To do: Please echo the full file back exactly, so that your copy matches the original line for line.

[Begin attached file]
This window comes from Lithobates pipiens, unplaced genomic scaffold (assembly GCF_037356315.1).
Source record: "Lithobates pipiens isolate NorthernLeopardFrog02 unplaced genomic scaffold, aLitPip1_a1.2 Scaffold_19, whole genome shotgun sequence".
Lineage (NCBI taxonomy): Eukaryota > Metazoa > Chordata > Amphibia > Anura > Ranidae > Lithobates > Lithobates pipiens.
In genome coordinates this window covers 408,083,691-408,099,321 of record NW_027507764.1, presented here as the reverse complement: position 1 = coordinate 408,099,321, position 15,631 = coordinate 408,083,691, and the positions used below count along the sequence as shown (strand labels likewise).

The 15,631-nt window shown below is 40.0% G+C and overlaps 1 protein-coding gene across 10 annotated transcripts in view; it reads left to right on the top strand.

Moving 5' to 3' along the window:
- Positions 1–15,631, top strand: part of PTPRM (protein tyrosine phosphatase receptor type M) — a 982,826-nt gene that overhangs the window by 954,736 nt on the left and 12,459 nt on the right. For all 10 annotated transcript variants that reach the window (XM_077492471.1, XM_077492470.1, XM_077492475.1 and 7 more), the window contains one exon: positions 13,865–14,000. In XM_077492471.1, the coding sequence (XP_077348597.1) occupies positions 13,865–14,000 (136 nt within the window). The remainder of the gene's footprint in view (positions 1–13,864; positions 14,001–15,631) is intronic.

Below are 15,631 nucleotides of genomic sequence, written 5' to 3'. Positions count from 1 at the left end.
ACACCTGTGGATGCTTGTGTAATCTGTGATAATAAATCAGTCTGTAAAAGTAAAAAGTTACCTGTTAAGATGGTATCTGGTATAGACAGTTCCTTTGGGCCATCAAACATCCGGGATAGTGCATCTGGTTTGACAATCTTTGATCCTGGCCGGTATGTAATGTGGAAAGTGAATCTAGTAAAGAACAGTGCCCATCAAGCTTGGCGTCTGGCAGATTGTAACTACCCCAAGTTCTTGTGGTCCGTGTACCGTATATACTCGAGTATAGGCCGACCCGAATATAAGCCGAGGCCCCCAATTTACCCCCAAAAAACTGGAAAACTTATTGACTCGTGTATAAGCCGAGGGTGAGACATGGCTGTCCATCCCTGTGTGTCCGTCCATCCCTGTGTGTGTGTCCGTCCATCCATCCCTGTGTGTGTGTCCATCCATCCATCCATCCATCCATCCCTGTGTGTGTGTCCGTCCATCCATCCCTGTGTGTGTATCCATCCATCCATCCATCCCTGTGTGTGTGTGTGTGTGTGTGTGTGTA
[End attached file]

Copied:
This window comes from Lithobates pipiens, unplaced genomic scaffold (assembly GCF_037356315.1).
Source record: "Lithobates pipiens isolate NorthernLeopardFrog02 unplaced genomic scaffold, aLitPip1_a1.2 Scaffold_19, whole genome shotgun sequence".
Lineage (NCBI taxonomy): Eukaryota > Metazoa > Chordata > Amphibia > Anura > Ranidae > Lithobates > Lithobates pipiens.
In genome coordinates this window covers 408,083,691-408,099,321 of record NW_027507764.1, presented here as the reverse complement: position 1 = coordinate 408,099,321, position 15,631 = coordinate 408,083,691, and the positions used below count along the sequence as shown (strand labels likewise).

The 15,631-nt window shown below is 40.0% G+C and overlaps 1 protein-coding gene across 10 annotated transcripts in view; it reads left to right on the top strand.

Moving 5' to 3' along the window:
- Positions 1–15,631, top strand: part of PTPRM (protein tyrosine phosphatase receptor type M) — a 982,826-nt gene that overhangs the window by 954,736 nt on the left and 12,459 nt on the right. For all 10 annotated transcript variants that reach the window (XM_077492471.1, XM_077492470.1, XM_077492475.1 and 7 more), the window contains one exon: positions 13,865–14,000. In XM_077492471.1, the coding sequence (XP_077348597.1) occupies positions 13,865–14,000 (136 nt within the window). The remainder of the gene's footprint in view (positions 1–13,864; positions 14,001–15,631) is intronic.

Below are 15,631 nucleotides of genomic sequence, written 5' to 3'. Positions count from 1 at the left end.
ACACCTGTGGATGCTTGTGTAATCTGTGATAATAAATCAGTCTGTAAAAGTAAAAAGTTACCTGTTAAGATGGTATCTGGTATAGACAGTTCCTTTGGGCCATCAAACATCCGGGATAGTGCATCTGGTTTGACAATCTTTGATCCTGGCCGGTATGTAATGTGGAAAGTGAATCTAGTAAAGAACAGTGCCCATCAAGCTTGGCGTCTGGCAGATTGTAACTACCCCAAGTTCTTGTGGTCCGTGTACCGTATATACTCGAGTATAGGCCGACCCGAATATAAGCCGAGGCCCCCAATTTACCCCCAAAAAACTGGAAAACTTATTGACTCGTGTATAAGCCGAGGGTGAGACATGGCTGTCCATCCCTGTGTGTCCGTCCATCCCTGTGTGTGTGTCCGTCCATCCATCCCTGTGTGTGTGTCCATCCATCCATCCATCCATCCATCCCTGTGTGTGTGTCCGTCCATCCATCCCTGTGTGTGTATCCATCCATCCATCCATCCCTGTGTGTGTGTGTGTGTGTGTGTGTGTA